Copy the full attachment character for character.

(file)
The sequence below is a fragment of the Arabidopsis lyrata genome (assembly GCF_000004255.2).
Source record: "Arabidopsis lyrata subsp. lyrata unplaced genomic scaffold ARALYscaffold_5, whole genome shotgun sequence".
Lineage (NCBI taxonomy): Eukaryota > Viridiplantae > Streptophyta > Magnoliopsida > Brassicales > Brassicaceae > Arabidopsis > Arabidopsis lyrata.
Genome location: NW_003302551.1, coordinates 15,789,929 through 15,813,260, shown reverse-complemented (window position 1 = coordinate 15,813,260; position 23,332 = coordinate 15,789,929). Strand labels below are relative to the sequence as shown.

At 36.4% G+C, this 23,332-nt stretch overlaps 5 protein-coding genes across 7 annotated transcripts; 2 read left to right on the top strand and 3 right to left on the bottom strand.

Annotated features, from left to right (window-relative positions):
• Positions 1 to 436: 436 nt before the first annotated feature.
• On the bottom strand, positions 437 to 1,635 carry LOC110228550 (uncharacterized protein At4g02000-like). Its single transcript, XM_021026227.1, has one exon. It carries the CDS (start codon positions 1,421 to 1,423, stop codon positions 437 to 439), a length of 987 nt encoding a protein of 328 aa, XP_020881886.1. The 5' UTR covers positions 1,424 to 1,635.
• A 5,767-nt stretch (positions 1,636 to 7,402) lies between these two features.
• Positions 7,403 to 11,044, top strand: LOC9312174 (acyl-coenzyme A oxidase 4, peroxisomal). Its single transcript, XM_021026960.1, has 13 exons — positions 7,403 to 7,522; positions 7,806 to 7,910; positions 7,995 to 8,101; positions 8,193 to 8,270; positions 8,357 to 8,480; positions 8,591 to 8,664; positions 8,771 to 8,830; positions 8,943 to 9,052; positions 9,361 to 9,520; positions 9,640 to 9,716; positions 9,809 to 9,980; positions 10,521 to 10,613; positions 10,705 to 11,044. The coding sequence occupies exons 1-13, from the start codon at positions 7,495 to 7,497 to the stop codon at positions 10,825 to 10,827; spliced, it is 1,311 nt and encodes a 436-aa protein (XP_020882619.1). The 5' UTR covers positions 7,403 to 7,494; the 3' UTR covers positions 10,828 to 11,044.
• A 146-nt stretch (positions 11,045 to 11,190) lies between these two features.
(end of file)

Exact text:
The sequence below is a fragment of the Arabidopsis lyrata genome (assembly GCF_000004255.2).
Source record: "Arabidopsis lyrata subsp. lyrata unplaced genomic scaffold ARALYscaffold_5, whole genome shotgun sequence".
Lineage (NCBI taxonomy): Eukaryota > Viridiplantae > Streptophyta > Magnoliopsida > Brassicales > Brassicaceae > Arabidopsis > Arabidopsis lyrata.
Genome location: NW_003302551.1, coordinates 15,789,929 through 15,813,260, shown reverse-complemented (window position 1 = coordinate 15,813,260; position 23,332 = coordinate 15,789,929). Strand labels below are relative to the sequence as shown.

At 36.4% G+C, this 23,332-nt stretch overlaps 5 protein-coding genes across 7 annotated transcripts; 2 read left to right on the top strand and 3 right to left on the bottom strand.

Annotated features, from left to right (window-relative positions):
• Positions 1 to 436: 436 nt before the first annotated feature.
• On the bottom strand, positions 437 to 1,635 carry LOC110228550 (uncharacterized protein At4g02000-like). Its single transcript, XM_021026227.1, has one exon. It carries the CDS (start codon positions 1,421 to 1,423, stop codon positions 437 to 439), a length of 987 nt encoding a protein of 328 aa, XP_020881886.1. The 5' UTR covers positions 1,424 to 1,635.
• A 5,767-nt stretch (positions 1,636 to 7,402) lies between these two features.
• Positions 7,403 to 11,044, top strand: LOC9312174 (acyl-coenzyme A oxidase 4, peroxisomal). Its single transcript, XM_021026960.1, has 13 exons — positions 7,403 to 7,522; positions 7,806 to 7,910; positions 7,995 to 8,101; positions 8,193 to 8,270; positions 8,357 to 8,480; positions 8,591 to 8,664; positions 8,771 to 8,830; positions 8,943 to 9,052; positions 9,361 to 9,520; positions 9,640 to 9,716; positions 9,809 to 9,980; positions 10,521 to 10,613; positions 10,705 to 11,044. The coding sequence occupies exons 1-13, from the start codon at positions 7,495 to 7,497 to the stop codon at positions 10,825 to 10,827; spliced, it is 1,311 nt and encodes a 436-aa protein (XP_020882619.1). The 5' UTR covers positions 7,403 to 7,494; the 3' UTR covers positions 10,828 to 11,044.
• A 146-nt stretch (positions 11,045 to 11,190) lies between these two features.